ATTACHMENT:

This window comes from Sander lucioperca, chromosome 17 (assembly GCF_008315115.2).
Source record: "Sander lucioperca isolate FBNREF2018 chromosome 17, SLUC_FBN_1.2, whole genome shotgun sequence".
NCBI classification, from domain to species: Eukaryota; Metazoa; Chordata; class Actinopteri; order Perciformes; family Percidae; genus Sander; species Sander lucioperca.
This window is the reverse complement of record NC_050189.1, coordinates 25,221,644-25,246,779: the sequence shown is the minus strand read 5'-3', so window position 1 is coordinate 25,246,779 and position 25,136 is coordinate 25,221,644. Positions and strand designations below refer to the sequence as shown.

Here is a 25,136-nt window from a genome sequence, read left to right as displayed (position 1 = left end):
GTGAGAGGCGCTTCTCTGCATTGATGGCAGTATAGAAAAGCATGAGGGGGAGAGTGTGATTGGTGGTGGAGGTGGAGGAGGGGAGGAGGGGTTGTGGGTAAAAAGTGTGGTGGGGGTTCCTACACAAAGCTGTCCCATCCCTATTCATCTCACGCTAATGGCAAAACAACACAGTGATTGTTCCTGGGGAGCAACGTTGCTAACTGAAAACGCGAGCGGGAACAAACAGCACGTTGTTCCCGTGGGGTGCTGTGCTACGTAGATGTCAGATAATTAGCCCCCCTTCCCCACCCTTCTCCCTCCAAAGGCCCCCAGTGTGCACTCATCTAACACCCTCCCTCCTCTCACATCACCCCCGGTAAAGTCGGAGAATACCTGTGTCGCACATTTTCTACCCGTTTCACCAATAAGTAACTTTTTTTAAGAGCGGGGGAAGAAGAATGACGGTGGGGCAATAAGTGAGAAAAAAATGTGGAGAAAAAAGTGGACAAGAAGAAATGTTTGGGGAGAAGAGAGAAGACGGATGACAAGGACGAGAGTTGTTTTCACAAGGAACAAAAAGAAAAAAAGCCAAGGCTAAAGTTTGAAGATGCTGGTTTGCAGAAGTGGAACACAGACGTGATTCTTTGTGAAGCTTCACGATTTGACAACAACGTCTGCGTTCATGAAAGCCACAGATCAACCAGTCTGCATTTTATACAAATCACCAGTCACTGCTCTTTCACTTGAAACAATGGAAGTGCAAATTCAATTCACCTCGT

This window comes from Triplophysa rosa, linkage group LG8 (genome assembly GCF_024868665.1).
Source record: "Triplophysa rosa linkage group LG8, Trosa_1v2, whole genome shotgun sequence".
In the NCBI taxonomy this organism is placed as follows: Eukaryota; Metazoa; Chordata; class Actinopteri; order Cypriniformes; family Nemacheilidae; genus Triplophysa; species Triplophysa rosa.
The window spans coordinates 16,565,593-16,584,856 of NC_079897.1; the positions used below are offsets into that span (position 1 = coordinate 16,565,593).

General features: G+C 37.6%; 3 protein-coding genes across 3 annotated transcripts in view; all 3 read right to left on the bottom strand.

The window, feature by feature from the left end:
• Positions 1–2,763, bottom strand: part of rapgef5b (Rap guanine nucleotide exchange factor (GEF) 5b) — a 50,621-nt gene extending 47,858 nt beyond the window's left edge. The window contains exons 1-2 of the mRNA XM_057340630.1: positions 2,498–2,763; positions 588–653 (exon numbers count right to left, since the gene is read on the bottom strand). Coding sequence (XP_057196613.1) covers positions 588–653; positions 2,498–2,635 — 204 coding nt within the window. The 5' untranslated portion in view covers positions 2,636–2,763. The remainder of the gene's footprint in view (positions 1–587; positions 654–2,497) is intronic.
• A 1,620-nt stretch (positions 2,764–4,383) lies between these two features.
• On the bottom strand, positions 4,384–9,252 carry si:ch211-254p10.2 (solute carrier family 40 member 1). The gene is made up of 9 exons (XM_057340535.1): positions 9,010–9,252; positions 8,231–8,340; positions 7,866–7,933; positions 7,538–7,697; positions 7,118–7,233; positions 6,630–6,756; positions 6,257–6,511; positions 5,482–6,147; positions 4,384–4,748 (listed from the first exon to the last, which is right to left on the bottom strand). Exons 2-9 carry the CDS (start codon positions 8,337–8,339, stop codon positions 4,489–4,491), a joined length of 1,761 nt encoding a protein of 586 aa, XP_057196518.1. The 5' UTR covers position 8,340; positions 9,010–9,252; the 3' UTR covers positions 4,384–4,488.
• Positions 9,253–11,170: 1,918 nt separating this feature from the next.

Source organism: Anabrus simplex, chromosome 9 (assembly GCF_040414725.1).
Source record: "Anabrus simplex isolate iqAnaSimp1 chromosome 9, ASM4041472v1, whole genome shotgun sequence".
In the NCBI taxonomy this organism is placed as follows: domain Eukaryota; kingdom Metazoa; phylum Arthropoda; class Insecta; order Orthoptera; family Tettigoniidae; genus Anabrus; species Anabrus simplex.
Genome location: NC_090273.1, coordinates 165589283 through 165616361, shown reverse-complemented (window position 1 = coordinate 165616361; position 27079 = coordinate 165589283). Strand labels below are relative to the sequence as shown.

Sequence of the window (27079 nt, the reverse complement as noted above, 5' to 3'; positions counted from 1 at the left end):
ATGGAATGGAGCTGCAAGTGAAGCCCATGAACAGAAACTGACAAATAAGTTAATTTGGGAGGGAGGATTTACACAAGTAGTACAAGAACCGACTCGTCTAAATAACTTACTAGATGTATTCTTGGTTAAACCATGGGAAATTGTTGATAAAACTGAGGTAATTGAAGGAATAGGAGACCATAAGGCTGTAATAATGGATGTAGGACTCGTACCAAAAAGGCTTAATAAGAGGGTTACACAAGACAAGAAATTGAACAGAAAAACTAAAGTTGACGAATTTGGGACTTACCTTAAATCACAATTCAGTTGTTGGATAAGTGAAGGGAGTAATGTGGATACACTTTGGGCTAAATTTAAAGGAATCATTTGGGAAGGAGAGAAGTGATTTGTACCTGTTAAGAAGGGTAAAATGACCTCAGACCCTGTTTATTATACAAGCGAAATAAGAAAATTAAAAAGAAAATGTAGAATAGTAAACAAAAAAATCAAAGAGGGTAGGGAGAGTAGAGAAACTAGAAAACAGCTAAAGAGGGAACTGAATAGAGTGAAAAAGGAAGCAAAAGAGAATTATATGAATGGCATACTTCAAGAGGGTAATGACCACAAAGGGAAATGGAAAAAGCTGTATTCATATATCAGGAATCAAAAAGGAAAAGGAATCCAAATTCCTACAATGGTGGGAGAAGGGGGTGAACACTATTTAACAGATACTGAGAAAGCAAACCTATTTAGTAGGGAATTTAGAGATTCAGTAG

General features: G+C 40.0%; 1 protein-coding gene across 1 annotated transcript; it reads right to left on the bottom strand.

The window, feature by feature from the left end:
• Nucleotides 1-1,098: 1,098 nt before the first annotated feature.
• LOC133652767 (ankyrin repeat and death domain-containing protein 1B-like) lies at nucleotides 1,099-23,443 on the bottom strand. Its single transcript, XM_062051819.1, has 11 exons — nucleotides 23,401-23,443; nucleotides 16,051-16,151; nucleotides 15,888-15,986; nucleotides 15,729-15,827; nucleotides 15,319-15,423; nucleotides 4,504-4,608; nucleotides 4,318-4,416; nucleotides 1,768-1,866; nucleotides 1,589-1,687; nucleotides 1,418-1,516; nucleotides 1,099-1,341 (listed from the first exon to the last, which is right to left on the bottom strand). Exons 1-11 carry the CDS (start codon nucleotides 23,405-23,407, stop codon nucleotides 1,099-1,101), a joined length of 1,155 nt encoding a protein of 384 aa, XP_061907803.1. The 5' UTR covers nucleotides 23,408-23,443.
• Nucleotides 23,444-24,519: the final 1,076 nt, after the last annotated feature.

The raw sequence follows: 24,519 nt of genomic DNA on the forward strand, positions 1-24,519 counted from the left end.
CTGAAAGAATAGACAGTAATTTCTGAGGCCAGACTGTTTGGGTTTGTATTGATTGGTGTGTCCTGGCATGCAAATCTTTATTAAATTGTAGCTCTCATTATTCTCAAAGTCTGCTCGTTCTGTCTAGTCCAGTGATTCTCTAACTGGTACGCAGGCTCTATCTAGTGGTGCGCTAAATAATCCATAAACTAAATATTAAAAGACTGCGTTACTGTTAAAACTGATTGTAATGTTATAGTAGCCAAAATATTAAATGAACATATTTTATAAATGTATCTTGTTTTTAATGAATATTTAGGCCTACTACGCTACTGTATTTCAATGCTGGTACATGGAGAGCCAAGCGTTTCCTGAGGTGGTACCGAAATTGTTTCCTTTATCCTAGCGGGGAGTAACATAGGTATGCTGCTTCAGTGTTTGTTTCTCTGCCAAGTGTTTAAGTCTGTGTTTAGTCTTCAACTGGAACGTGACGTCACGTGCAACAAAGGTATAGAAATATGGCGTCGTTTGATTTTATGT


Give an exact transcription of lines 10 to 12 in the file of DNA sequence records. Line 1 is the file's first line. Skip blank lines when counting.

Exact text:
The window spans coordinates 16,565,593-16,584,856 of NC_079897.1; the positions used below are offsets into that span (position 1 = coordinate 16,565,593).

General features: G+C 37.6%; 3 protein-coding genes across 3 annotated transcripts in view; all 3 read right to left on the bottom strand.

The window, feature by feature from the left end: